THE GERMANS have a trenchant word called schadenfreude, which means taking pleasure in the misfortune of others. I did not experience this feeling toward Michael Milken upon hearing he had gotten a 10-year sentence,although I do believe it would have been a mockery of justice, not to speak of encouragement of future crime, to have let him off with a lighter sentence. But I have to confess that I felt a hint of schadenfreude toward the editor of the Wall Street Journal. The Milken sentence, coinciding as it did with Margaret Thatcher's resignation, just might be enough, I thought perversely, to make the fellow jump out of the window of his ivory tower on Wall Street.
You see, the editorial writers of the Wall Street Journal regard Michael Milken as a "national hero," much as Ronald Reagan did Oliver North. Reading the newspaper's editorials about Milken during the 1980s -- the decade in which the Journal became the tireless drum major for Ayn Rand's "virtue of selfishness" -- you'd have thought he was the greatest thing for capitalism since Adam Smith. They even suggested the prosecutors were as "guilty" as Milken. And predictably, the newspaper's editorial on the Milken sentence yesterday made it sound as if Mount Rushmore had been blown up. Never mind that Milken was investigated by a Reagan-appointed securities commission, prosecuted by a Reagan-appointed Justice Department and sentenced by a Reagan-appointed judge.
The Milken case has been especially fascinating to watch, because no other public controversy has so sharply focused on the schizophrenia that exists at the Wall Street Journal. Day after day the newspaper carried front-page news stories documenting irrefutable detail Milken's role in the arcane quagmire of junk bonds, leveraged buyouts and industry muggings. Indeed, the very day before Milken was sentenced, the lead news story in the Journal documented that the fundamental premise of junk bonds rested on fatally flawed economic theory.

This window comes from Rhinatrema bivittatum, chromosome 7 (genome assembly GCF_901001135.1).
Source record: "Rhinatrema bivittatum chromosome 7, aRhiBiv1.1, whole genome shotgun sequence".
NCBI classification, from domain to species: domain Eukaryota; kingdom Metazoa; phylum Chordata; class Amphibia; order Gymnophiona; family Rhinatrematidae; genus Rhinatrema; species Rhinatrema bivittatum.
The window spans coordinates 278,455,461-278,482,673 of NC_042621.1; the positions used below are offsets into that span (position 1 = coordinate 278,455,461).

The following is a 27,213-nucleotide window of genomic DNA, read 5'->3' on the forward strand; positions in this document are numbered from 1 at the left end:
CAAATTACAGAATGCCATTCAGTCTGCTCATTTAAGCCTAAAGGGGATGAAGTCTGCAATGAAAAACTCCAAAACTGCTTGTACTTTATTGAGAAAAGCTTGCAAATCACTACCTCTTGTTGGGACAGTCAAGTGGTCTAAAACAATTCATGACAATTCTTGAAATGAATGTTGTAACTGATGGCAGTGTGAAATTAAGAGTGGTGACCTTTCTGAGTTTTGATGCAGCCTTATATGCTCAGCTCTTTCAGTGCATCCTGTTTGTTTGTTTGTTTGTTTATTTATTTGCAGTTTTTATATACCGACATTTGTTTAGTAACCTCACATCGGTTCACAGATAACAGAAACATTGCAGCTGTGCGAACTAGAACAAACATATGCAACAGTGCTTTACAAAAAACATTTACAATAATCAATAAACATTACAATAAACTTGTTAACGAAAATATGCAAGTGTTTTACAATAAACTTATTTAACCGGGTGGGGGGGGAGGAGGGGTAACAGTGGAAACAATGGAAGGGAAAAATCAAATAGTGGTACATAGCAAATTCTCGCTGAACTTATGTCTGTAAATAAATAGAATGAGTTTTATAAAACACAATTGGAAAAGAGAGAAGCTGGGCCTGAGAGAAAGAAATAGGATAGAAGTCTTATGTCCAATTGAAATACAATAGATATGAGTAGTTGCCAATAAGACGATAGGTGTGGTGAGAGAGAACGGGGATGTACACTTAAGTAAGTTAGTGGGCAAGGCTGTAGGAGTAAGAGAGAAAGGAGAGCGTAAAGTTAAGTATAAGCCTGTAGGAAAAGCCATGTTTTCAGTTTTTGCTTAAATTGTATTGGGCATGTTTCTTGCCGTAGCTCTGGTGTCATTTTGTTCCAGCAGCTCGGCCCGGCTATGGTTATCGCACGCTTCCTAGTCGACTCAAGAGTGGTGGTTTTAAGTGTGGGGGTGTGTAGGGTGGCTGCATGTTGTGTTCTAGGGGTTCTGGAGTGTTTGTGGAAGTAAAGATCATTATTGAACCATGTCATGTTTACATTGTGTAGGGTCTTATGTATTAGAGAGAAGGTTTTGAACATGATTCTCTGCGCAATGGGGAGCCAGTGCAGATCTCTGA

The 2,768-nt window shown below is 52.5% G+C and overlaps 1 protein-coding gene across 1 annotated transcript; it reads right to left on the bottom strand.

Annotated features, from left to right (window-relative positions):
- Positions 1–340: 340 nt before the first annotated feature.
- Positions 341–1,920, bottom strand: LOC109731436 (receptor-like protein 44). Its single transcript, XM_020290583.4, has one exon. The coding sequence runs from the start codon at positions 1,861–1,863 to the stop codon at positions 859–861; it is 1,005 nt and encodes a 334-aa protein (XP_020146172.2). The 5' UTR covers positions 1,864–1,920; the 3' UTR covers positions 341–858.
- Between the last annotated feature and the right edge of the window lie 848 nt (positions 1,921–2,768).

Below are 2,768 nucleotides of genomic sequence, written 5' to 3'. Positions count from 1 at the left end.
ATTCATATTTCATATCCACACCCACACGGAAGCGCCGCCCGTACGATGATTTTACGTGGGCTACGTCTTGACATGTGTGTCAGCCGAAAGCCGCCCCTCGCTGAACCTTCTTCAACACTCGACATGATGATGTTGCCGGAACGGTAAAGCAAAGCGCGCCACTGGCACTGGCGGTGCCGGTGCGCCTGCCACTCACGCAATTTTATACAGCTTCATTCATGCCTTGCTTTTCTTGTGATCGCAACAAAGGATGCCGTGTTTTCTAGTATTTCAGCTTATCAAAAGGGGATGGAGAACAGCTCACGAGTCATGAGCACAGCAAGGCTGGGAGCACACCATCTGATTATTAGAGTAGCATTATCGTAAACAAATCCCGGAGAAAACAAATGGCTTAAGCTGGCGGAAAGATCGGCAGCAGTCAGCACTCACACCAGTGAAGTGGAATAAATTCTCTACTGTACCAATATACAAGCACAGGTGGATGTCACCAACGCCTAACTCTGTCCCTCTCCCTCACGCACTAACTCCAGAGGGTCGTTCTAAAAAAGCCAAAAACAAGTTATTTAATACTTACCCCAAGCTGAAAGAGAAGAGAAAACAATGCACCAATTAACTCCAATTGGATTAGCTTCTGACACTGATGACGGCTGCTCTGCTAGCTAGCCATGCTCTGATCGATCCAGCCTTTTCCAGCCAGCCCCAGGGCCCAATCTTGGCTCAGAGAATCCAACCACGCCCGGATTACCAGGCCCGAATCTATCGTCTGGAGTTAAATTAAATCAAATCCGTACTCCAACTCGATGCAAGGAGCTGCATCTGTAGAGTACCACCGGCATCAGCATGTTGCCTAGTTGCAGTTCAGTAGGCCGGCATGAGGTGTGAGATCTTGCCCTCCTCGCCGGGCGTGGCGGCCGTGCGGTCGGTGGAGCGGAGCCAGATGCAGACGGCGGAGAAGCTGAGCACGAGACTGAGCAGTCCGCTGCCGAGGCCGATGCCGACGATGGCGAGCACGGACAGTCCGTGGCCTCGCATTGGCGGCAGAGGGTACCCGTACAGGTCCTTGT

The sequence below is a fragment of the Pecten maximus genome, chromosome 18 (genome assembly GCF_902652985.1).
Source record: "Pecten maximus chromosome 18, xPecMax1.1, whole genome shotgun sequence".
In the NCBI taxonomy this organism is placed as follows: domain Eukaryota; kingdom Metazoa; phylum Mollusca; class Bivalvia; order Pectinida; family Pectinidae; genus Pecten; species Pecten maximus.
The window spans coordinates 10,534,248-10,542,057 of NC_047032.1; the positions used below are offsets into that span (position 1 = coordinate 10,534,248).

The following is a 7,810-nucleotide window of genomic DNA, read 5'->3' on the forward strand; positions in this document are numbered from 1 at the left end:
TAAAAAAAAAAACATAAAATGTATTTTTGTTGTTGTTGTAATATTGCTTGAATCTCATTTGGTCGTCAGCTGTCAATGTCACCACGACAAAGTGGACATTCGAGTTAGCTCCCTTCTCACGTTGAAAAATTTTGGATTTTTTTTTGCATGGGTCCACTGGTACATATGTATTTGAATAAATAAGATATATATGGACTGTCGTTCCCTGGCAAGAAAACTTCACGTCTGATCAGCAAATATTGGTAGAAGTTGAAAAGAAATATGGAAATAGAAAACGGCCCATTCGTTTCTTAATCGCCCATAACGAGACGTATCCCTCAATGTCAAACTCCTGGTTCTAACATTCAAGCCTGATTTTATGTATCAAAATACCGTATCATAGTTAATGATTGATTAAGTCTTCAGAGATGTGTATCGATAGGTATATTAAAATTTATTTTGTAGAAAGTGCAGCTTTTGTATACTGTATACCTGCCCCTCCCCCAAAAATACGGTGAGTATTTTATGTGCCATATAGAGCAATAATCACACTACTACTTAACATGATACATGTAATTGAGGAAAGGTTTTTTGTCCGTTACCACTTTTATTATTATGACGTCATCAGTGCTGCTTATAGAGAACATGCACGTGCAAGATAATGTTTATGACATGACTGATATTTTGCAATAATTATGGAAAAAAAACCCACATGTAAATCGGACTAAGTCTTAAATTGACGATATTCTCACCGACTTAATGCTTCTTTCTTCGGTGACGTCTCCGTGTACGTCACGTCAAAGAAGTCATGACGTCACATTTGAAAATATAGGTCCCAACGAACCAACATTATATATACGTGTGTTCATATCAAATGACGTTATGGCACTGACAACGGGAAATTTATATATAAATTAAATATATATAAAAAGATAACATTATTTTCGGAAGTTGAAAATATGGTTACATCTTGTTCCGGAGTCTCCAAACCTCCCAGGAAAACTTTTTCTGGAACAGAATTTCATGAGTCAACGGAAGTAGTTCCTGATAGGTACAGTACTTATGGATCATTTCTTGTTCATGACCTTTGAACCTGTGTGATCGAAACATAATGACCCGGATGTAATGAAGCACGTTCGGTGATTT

But it was as if the reporters and the editorial writers lived on different planets. Even after Milken had pleaded guilty, the editorials refused to accept that their hero had done anything more serious than "shoplifting." That's right -- they likened Milken's crimes to shoplifting.
At the same time it was defending Milken, the editorial page was erupting like a volcano over the government's attempt to apply the RICO statute -- that's an acronym for Racketeer Influencedand Corrupt Organizations -- to businesses like Drexel Burnham Lambert, the corporate vehicle Milken used to take the country on a great joyride to ruin.
It is true that the RICO statute was designed to combat organized crime, especially that involved in big-time drug importation and sale. Essentially, the statute says when substantial evidence of organized criminality exists, the government can tie up the property of the suspects before trial. Granted, there is a legitimate constitutional issue involved here -- although I don't recall hearing a peep out of the Wall Street Journal so long as RICO threatened only the Mafia.
But when it threatened Wall Street institutions -- now, that's a different matter. The Journal seemed to take it as a given, a fact that no reasonable person could dispute, that it simply was not possible for a brokerage house like Drexel Burnham to become a "corrupt organization."
Well, as one unreasonable person, I suggest that is exactly what happened. Why should that be so shocking? After all, such conduct was rampant during the days of the "robber barons" whose unchecked avarice led inexorably to the stock market collapse of 1929 and the Great Depression of the 1930s.
I have a modest proposal: In addition to receiving 10 years in prison (that means three years with time off for good behavior, and we all know Michael Milken is a well-behaved person), Milken was ordered to perform three years of community service. I suggest that he spend those hours writing guest columns about his time in prison for the Wall Street Journal. That would be one helluva service to the Wall Street community.